Picture hanging – If you will only be using a screwdriver a few times a year, and only for simple things such as furniture assembly or hanging pictures, get a mini screwdriver. These are light, comfortable to use and so compact that you can get into nooks and crannies. They are often also cheaper than the more multi-faceted hammer drill screwdriver.
The DIY enthusiast – If you’re a little bit more handy and want a screwdriver that works for tougher jobs, a standard 18 volt machine is probably just right. These have a wide range of applications and are suitable for most jobs. Go for a hammer drill screwdriver if you want to replace the screwdriver bit with a drill bit from time to time.
Semi-professional – If you’re more than a DIY enthusiast and perhaps use power tools in your profession, it may be time to specialise. Several screwdrivers, such as impact, angle and drywall screwdrivers, are adapted to specific applications and can be worth the investment if you do a lot of such work.
Screwdrivers run either on a rechargeable battery or on the mains via a cable.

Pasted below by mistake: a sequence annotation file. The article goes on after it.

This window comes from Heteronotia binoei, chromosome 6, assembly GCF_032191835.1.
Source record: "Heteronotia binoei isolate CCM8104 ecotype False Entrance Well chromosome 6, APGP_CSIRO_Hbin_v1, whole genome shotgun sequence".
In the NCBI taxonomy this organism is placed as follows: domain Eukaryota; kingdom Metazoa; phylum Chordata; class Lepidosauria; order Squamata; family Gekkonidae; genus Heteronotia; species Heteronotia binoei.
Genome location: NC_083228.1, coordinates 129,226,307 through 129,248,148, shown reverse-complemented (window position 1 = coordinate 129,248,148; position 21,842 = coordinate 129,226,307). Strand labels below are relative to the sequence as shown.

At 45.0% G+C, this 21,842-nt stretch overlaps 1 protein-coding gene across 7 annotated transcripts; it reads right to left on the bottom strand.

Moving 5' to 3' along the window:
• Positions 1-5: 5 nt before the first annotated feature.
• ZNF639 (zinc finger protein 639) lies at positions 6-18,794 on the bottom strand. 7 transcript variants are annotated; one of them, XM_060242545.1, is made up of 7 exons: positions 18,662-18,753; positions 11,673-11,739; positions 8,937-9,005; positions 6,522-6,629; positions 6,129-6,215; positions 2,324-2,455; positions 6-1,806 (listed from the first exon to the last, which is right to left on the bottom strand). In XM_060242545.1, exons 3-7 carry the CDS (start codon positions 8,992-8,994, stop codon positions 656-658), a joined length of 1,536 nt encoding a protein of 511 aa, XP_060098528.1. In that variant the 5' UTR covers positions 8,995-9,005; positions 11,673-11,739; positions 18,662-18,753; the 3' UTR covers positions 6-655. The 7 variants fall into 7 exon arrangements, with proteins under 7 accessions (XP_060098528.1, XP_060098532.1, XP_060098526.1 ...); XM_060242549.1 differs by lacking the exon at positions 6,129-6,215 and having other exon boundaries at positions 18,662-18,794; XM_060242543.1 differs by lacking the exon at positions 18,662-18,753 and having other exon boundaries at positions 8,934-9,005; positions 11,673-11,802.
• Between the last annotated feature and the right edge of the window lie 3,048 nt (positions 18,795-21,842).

In most cases, battery power is preferable due to increased mobility it offers and the fact that the battery life is usually sufficient for the time it takes to do the job. If you choose a battery model, it's a good idea to go with the same manufacturer as the other battery-powered tools in your toolbox, as you can then share batteries between tools, provided they have the same voltage and it is supported by the manufacturer (which most are nowadays).
A good screwdriver should last a long time. So look for brands that offer generous warranties and access to spare parts. You can also look for old reviews to see how the screwdriver lasts over a longer period of time.
We've found a great beginners guide for how to use an electical screwdriver.